Computer addicts nonchalantly offering and downloading music and films on the Internet in Germany now face legal crackdown as the country’s new copyright law comes into effect this weekend.
No more free bootlegs from the Internet.
Around three billion pirate copies of CDs and DVDs are produced in Germany every year. New copyright legislation which takes effect starting Saturday will now change that.
The "law to regulate copyright in the information society" as it is called makes it illegal to reproduce copy-protected or bootlegged CDs and DVDs in Germany. It is seen as an additional tool in the fight against Internet and software piracy and is meant, in particular, to prevent people from downloading music or films from Internet file-sharing platforms.
Brigitte Zypries, German Justice Minister
German Justice Minister Brigitte Zypries (photo) warned on Friday in Berlin that whether it was commercial, private, free or against payment, those who "offered or spread music, films or computer games as a download on the Internet without being authorized to do so, were liable to punishment."
The minister added that with the advent of the digital age, it had become necessary to extend the realm of copyright protection and intellectual property to the Internet.
She warned that the cracking or violation of copyright procedures and codes would be pursued with penalties and imprisonment if it "wasn’t exclusively meant for the personal use of the accused" or close family and friends.
Music industry lauds new legislation
The new legislation has been welcomed by the music industry.
The German Music Publishers’ Association said the amendment would finally spell an end to the long wait for copyright protection and said it expected that "the illegal copying of music would now be pursued seriously."
The organization also stressed last month that "enormous economic damage that the music branch has suffered from intellectual theft over the years" could be fought more effectively and added that now everyone should know that there was no legal Internet exchange.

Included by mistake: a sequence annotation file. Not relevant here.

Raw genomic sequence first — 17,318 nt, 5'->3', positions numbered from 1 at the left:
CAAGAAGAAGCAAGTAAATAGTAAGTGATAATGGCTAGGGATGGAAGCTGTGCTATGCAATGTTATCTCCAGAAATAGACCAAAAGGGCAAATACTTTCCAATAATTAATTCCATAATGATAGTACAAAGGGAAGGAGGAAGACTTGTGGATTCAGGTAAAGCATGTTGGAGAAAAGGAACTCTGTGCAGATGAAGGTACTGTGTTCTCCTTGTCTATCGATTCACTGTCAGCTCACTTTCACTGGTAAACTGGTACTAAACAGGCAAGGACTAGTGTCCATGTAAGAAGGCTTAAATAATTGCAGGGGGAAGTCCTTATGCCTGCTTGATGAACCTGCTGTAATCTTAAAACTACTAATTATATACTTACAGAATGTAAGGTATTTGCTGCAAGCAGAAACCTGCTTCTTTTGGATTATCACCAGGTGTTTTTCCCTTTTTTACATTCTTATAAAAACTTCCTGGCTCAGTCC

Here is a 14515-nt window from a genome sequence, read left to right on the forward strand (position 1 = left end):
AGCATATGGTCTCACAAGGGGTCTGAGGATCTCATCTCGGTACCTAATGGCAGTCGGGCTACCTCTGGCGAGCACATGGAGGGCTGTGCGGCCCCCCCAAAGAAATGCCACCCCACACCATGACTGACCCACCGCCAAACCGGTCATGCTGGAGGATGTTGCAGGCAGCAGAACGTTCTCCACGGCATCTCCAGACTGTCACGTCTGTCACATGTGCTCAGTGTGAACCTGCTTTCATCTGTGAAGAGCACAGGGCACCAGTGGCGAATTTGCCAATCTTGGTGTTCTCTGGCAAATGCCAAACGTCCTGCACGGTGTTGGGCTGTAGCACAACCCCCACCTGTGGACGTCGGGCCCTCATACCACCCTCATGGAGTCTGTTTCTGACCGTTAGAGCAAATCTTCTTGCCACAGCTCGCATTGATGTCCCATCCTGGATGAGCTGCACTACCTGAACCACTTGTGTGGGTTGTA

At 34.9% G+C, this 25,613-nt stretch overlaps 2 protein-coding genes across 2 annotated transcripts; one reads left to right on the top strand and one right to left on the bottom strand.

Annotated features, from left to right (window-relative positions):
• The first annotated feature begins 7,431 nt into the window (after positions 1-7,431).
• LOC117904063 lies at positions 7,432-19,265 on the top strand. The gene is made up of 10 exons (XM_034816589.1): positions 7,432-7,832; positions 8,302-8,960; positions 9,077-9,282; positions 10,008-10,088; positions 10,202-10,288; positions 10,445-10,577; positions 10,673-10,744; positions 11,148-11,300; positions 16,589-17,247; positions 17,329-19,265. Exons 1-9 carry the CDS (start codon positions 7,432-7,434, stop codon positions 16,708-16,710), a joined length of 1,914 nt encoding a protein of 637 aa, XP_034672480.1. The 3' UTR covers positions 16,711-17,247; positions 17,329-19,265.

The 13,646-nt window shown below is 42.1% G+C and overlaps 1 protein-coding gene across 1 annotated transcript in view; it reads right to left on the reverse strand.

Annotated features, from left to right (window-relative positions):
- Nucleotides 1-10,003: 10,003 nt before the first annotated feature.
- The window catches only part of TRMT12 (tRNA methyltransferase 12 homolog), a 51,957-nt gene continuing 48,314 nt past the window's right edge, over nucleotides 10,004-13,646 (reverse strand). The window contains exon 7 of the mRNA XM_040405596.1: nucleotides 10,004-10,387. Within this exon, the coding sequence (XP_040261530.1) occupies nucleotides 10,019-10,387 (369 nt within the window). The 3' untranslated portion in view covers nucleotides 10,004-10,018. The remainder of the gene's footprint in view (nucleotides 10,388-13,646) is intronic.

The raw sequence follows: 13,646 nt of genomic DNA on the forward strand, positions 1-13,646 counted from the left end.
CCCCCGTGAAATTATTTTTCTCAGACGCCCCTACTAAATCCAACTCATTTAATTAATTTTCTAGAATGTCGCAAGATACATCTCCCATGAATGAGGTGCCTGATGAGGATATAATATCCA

Klaus Meine, right, and Rudolf Schenker of Germany's rockband Scorpions
The Scorpions (photo), the most successful German band on the international stage, have also taken a stand on Internet exchanges. "As a band, the Scorpions, who've been together for thirty years now, have never suffered that much from this phenomenon," band member Matthias Jabs told Deutsche Welle recently. "But we do have a natural interest in seeing a fair relationship between artists producing the music and customers purchasing it. In whatever form. As long as people are actually paying."
But the Scorpions said they were concerned that the music industry was losing sight of its customers. They said that CDs were too expensive and that made it more attractive for people to download from the Internet at no charge.
"Record companies need to create new structures so as not to lose customers," Rudolf Schenker, another band member said. "Some kind of compromise must be reached to enable people to download music at any time. We have to get closer to our fans and communicate more quickly with them and respond to trends more quickly."
Up to industry
Many consumers use the Internet to track down new music, to get a taste of new bands. Although the industry has developed legal Web sites where consumers can pay for and download music, peer-to peer sites remain much more popular.
Industry would possibly be wise to find a way to allow peer-to-peer Internet exchanges though, since many consumers use the Web to track down and listen to new music.
"It makes it easy to expand my taste in music and listen in to new sounds," Sven Hansen, an editor at the German computer magazine "c't" told Deutsche Welle. "The Internet is the ideal medium for music and it doesn't have to be a disadvantage for the music industry. It means more people listen to music."
But the impetus in now on the industry. With the new law now in effect, people using the Net in Germany ought to think twice before downloading material from Internet exchanges. At the least they could be sued, at the most they could spend three years in jail.